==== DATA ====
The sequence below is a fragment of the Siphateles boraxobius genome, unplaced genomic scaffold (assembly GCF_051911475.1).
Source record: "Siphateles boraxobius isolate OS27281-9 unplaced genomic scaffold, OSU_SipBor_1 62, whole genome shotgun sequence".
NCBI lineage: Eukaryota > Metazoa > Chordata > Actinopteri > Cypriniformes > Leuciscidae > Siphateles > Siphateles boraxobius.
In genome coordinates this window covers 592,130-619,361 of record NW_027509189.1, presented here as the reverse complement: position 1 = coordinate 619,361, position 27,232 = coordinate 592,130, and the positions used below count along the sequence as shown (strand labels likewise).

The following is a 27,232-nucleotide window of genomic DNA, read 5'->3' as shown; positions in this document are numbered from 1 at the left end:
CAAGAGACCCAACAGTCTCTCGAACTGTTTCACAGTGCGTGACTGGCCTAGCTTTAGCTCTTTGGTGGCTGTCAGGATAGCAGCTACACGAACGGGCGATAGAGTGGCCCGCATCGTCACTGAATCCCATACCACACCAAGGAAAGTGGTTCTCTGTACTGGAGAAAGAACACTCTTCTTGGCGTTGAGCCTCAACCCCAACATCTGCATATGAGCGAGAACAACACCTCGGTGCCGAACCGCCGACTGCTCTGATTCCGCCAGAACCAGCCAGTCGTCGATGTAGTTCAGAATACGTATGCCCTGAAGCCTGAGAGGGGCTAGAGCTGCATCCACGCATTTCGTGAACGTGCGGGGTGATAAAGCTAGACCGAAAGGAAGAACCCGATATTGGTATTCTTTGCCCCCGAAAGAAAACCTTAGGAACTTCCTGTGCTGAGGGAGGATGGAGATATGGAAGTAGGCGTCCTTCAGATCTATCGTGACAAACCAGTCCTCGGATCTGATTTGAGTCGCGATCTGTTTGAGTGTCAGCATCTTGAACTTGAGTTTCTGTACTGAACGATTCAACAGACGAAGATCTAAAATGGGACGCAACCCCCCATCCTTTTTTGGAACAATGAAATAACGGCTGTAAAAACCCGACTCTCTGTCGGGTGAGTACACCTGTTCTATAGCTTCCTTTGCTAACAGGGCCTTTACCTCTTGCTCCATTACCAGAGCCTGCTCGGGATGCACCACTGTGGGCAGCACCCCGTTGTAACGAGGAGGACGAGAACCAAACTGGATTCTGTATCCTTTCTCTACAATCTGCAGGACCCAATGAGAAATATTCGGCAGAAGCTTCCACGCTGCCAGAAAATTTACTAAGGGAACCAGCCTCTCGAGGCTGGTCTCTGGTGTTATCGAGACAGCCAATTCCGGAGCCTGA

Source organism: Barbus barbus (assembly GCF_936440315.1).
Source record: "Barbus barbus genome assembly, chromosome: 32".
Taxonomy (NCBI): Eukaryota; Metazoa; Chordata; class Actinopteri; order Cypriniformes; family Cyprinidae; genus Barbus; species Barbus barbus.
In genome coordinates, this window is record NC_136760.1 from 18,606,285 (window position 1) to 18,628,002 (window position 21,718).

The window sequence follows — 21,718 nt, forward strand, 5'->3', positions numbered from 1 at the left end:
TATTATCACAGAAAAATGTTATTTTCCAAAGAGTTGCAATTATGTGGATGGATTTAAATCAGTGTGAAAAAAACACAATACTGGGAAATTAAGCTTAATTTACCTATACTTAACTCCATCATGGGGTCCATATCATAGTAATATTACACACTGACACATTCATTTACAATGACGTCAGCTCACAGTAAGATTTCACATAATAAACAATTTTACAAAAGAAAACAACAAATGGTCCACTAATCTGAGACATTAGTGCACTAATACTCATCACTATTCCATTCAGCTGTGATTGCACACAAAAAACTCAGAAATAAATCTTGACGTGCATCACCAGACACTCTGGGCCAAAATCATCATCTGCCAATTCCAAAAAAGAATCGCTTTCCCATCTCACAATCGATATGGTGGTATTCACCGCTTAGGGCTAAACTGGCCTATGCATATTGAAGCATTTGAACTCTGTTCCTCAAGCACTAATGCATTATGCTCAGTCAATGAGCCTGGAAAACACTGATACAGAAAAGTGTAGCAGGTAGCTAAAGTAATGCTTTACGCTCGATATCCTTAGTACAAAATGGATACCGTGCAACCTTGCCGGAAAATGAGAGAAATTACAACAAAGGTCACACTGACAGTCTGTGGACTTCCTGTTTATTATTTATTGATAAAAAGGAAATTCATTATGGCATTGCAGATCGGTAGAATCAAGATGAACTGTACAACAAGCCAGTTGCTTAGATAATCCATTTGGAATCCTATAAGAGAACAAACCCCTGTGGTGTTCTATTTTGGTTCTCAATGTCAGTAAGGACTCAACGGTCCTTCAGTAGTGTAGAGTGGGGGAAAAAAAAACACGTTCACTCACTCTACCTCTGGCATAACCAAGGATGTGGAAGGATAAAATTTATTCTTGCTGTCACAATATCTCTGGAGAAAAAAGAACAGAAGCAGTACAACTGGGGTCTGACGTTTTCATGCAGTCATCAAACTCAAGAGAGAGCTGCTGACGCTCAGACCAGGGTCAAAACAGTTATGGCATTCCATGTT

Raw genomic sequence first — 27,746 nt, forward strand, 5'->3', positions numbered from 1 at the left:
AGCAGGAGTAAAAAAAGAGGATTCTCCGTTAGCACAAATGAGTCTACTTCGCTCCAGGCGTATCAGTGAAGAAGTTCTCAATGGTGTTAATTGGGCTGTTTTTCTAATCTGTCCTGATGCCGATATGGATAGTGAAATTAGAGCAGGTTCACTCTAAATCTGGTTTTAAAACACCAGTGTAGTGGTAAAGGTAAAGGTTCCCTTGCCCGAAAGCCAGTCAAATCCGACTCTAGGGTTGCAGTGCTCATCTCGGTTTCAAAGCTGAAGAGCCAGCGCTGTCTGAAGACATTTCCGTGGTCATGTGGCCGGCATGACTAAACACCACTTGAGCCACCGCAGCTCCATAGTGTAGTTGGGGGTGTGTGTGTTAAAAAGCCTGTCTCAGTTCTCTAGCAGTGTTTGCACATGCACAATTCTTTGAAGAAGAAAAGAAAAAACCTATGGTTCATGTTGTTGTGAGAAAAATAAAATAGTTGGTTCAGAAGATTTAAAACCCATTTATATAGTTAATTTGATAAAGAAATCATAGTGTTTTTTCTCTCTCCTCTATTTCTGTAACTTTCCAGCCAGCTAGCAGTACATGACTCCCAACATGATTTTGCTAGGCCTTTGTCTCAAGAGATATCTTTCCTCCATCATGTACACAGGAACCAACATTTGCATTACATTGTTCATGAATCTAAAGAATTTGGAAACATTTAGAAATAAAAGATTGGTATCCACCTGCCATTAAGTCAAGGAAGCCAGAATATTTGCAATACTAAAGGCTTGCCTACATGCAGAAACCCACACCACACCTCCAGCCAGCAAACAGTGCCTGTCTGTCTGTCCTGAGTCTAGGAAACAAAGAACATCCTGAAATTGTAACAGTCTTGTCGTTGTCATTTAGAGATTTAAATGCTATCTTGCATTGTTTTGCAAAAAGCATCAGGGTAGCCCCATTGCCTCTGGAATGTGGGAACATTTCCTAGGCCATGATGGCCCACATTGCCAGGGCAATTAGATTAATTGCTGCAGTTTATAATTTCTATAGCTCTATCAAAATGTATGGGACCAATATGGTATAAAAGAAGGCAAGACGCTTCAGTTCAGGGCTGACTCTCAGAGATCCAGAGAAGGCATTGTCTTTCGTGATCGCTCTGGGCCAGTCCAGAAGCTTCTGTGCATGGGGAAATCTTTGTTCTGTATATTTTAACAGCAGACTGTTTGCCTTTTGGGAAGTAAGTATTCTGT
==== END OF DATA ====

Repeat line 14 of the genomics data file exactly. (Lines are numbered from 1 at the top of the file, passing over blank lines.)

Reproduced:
AGCAGGAGTAAAAAAAGAGGATTCTCCGTTAGCACAAATGAGTCTACTTCGCTCCAGGCGTATCAGTGAAGAAGTTCTCAATGGTGTTAATTGGGCTGTTTTTCTAATCTGTCCTGATGCCGATATGGATAGTGAAATTAGAGCAGGTTCACTCTAAATCTGGTTTTAAAACACCAGTGTAGTGGTAAAGGTAAAGGTTCCCTTGCCCGAAAGCCAGTCAAATCCGACTCTAGGGTTGCAGTGCTCATCTCGGTTTCAAAGCTGAAGAGCCAGCGCTGTCTGAAGACATTTCCGTGGTCATGTGGCCGGCATGACTAAACACCACTTGAGCCACCGCAGCTCCATAGTGTAGTTGGGGGTGTGTGTGTTAAAAAGCCTGTCTCAGTTCTCTAGCAGTGTTTGCACATGCACAATTCTTTGAAGAAGAAAAGAAAAAACCTATGGTTCATGTTGTTGTGAGAAAAATAAAATAGTTGGTTCAGAAGATTTAAAACCCATTTATATAGTTAATTTGATAAAGAAATCATAGTGTTTTTTCTCTCTCCTCTATTTCTGTAACTTTCCAGCCAGCTAGCAGTACATGACTCCCAACATGATTTTGCTAGGCCTTTGTCTCAAGAGATATCTTTCCTCCATCATGTACACAGGAACCAACATTTGCATTACATTGTTCATGAATCTAAAGAATTTGGAAACATTTAGAAATAAAAGATTGGTATCCACCTGCCATTAAGTCAAGGAAGCCAGAATATTTGCAATACTAAAGGCTTGCCTACATGCAGAAACCCACACCACACCTCCAGCCAGCAAACAGTGCCTGTCTGTCTGTCCTGAGTCTAGGAAACAAAGAACATCCTGAAATTGTAACAGTCTTGTCGTTGTCATTTAGAGATTTAAATGCTATCTTGCATTGTTTTGCAAAAAGCATCAGGGTAGCCCCATTGCCTCTGGAATGTGGGAACATTTCCTAGGCCATGATGGCCCACATTGCCAGGGCAATTAGATTAATTGCTGCAGTTTATAATTTCTATAGCTCTATCAAAATGTATGGGACCAATATGGTATAAAAGAAGGCAAGACGCTTCAGTTCAGGGCTGACTCTCAGAGATCCAGAGAAGGCATTGTCTTTCGTGATCGCTCTGGGCCAGTCCAGAAGCTTCTGTGCATGGGGAAATCTTTGTTCTGTATATTTTAACAGCAGACTGTTTGCCTTTTGGGAAGTAAGTATTCTGT